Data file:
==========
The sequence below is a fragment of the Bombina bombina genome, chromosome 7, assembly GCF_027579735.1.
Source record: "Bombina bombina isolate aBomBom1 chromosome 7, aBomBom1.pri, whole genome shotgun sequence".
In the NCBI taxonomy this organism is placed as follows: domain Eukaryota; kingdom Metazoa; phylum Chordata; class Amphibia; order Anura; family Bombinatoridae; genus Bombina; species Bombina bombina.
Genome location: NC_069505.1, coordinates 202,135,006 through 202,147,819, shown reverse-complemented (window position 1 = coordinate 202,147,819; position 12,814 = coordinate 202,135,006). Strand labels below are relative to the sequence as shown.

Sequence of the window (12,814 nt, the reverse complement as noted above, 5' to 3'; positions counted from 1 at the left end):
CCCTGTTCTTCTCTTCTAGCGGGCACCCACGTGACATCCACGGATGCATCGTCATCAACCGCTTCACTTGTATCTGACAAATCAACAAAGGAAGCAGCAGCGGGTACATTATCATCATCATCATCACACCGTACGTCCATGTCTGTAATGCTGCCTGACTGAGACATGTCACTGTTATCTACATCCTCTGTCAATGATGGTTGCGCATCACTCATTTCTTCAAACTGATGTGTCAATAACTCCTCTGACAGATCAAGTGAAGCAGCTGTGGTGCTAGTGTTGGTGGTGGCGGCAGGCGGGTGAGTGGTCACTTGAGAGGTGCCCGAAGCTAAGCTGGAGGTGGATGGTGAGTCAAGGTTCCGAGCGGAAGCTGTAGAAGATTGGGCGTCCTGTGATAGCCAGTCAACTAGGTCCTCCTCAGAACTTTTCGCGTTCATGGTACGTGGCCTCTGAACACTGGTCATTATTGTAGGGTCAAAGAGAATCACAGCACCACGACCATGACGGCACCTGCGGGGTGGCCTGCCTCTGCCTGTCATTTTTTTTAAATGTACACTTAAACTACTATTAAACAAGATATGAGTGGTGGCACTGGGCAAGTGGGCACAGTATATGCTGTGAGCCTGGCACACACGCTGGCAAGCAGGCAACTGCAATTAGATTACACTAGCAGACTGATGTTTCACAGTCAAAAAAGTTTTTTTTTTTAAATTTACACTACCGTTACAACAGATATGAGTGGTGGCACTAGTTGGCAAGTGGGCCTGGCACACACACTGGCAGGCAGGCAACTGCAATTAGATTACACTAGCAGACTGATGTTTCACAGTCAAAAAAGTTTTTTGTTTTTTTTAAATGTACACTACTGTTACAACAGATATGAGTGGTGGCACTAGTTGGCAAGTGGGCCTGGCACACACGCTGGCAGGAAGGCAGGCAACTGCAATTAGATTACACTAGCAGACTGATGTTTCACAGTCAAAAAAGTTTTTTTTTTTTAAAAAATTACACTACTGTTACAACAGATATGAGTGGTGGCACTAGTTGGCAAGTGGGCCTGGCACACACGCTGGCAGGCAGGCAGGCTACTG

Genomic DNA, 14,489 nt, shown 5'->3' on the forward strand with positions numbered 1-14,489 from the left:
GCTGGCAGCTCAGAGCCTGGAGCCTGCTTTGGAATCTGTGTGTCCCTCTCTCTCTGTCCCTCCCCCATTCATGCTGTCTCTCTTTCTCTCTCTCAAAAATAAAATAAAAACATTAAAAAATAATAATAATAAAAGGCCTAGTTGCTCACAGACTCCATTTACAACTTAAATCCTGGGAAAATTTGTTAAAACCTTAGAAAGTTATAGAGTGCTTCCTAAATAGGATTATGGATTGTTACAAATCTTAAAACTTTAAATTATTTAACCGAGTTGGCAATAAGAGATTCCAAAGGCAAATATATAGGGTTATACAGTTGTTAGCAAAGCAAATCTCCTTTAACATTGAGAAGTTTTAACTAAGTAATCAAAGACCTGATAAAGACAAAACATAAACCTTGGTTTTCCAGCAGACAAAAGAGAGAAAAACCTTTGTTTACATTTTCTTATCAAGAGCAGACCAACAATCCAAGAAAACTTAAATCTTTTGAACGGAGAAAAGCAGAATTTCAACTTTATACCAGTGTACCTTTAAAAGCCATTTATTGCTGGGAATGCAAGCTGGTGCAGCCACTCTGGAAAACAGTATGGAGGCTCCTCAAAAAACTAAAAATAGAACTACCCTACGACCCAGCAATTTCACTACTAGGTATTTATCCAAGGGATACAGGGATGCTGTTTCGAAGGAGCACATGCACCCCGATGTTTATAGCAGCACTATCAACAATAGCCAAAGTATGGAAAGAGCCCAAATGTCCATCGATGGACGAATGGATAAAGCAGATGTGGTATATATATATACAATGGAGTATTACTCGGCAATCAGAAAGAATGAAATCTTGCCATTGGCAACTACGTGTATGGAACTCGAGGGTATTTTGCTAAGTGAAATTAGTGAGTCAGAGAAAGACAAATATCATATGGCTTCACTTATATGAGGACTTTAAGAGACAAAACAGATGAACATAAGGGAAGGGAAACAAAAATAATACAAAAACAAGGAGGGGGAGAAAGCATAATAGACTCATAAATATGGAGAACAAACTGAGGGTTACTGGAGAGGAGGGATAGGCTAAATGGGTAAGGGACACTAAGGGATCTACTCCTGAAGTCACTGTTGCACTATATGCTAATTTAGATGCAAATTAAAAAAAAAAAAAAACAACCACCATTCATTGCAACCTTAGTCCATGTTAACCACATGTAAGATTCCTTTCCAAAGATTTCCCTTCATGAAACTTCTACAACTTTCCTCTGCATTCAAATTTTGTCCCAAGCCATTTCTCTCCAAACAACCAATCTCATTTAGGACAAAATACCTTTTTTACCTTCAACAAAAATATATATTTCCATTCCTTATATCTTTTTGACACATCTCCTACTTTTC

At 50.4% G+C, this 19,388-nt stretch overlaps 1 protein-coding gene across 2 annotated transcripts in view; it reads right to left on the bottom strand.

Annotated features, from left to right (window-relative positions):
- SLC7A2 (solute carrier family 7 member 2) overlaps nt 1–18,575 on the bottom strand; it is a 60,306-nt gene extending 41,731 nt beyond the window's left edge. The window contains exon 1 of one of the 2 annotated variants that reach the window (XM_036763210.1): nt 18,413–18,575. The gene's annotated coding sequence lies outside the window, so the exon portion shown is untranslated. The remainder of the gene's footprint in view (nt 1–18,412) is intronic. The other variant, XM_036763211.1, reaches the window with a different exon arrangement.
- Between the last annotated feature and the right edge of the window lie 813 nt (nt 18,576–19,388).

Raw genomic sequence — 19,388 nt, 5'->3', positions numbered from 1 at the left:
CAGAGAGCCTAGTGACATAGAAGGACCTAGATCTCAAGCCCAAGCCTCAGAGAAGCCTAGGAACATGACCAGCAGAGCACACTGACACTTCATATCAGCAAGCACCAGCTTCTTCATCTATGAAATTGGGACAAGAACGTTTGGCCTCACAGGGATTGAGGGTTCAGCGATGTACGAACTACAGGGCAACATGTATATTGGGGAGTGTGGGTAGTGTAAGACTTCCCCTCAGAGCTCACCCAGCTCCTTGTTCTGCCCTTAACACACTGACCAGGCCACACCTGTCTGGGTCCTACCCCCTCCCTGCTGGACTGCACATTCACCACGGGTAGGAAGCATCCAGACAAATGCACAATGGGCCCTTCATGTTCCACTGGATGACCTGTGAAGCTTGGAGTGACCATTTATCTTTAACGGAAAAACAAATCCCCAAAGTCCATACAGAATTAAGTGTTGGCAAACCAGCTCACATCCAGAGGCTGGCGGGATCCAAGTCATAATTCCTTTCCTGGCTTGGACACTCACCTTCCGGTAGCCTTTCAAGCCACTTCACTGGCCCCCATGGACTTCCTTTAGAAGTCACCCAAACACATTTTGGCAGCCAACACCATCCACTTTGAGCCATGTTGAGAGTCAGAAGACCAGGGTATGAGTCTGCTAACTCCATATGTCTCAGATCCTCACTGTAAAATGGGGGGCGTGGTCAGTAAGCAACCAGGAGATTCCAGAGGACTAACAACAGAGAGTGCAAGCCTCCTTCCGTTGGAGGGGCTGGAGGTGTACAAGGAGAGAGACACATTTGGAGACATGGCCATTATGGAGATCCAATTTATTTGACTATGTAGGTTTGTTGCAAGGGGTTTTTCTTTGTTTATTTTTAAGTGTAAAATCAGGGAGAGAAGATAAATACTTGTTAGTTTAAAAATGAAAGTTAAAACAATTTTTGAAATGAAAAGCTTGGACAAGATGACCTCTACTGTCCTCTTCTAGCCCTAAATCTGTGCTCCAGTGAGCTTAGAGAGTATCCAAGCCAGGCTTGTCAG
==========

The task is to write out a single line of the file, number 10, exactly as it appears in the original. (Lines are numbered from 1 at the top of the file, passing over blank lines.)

Annotated features, from left to right (window-relative positions):